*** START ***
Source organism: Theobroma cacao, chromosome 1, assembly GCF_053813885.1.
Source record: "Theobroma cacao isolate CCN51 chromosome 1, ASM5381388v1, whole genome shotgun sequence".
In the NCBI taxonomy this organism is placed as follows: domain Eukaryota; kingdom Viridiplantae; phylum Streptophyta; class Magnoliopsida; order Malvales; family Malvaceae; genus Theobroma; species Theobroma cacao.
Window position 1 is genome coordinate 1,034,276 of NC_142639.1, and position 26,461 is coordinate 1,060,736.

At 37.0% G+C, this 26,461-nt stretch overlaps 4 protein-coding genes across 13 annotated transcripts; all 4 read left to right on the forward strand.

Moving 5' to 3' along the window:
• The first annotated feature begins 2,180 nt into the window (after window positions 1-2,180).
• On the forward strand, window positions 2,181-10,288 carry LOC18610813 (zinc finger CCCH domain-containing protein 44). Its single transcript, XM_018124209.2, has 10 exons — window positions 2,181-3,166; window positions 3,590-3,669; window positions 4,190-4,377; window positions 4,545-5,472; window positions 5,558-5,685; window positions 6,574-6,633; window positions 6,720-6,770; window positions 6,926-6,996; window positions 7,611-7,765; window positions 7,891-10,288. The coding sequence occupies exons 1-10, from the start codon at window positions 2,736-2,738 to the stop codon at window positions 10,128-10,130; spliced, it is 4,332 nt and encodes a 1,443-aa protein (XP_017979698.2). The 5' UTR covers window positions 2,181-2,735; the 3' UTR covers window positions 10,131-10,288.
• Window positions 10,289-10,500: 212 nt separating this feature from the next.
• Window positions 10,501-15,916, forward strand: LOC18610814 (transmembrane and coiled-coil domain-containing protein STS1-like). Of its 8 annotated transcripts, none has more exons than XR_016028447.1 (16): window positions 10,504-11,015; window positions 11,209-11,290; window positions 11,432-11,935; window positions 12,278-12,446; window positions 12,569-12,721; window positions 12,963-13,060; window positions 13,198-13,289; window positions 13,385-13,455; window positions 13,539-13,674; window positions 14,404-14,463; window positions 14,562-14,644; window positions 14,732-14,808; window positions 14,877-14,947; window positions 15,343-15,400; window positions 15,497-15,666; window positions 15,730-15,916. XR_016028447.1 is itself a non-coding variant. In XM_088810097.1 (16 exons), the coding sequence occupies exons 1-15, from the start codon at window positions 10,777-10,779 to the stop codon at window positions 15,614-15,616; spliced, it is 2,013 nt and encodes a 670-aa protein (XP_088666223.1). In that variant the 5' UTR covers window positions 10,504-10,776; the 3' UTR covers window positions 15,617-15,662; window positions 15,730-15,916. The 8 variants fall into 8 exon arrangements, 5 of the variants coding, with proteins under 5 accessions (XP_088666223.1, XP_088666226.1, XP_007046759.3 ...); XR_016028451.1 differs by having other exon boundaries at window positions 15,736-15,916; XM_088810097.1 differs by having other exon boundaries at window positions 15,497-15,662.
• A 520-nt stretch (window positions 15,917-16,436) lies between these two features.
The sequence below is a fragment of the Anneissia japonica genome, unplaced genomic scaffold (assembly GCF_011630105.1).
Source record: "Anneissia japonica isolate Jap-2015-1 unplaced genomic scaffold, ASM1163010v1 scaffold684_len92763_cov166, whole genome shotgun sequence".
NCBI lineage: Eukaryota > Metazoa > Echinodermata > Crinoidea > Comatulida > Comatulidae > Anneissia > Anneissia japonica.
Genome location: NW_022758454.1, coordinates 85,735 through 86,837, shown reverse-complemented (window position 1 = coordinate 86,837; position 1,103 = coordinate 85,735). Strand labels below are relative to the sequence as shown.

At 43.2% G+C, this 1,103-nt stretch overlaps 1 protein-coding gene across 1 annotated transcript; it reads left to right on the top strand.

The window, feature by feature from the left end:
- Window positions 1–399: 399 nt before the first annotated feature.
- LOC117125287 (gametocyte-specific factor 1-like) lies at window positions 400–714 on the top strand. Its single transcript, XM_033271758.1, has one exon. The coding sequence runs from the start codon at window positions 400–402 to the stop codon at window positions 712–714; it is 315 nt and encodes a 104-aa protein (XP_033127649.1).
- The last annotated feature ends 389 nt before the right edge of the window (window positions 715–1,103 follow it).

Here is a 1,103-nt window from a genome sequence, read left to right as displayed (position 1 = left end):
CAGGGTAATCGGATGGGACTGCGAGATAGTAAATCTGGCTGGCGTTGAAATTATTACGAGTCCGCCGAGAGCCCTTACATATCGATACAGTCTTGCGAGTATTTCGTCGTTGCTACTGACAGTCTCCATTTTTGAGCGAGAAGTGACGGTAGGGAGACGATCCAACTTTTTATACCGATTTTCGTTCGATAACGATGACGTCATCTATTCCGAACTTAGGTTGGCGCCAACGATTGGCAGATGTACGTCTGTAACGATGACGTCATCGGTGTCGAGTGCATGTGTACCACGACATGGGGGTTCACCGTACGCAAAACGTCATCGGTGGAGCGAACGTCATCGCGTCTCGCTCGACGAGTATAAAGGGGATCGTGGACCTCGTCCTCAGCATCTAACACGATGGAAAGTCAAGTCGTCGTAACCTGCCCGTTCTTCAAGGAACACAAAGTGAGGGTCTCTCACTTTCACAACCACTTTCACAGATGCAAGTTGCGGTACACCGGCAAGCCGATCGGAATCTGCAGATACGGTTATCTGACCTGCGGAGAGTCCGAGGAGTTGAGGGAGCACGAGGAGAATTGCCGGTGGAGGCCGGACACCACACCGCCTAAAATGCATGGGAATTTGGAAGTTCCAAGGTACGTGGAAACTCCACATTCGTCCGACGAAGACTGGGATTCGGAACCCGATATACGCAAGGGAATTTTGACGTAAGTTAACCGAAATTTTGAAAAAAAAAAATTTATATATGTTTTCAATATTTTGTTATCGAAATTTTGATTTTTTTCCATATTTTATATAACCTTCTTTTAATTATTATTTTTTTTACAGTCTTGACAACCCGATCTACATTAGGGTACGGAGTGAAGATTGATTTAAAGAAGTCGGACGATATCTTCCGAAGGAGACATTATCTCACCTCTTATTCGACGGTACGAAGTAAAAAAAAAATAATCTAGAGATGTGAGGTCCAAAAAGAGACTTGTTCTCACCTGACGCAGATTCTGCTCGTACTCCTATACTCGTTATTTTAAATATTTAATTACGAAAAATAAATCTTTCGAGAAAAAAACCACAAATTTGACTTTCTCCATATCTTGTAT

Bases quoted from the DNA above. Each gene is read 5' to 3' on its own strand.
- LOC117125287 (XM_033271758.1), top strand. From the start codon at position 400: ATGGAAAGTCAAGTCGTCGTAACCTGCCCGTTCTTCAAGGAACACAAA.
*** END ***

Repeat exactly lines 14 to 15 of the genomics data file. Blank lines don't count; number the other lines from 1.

NCBI lineage: Eukaryota > Metazoa > Echinodermata > Crinoidea > Comatulida > Comatulidae > Anneissia > Anneissia japonica.
Genome location: NW_022758454.1, coordinates 85,735 through 86,837, shown reverse-complemented (window position 1 = coordinate 86,837; position 1,103 = coordinate 85,735). Strand labels below are relative to the sequence as shown.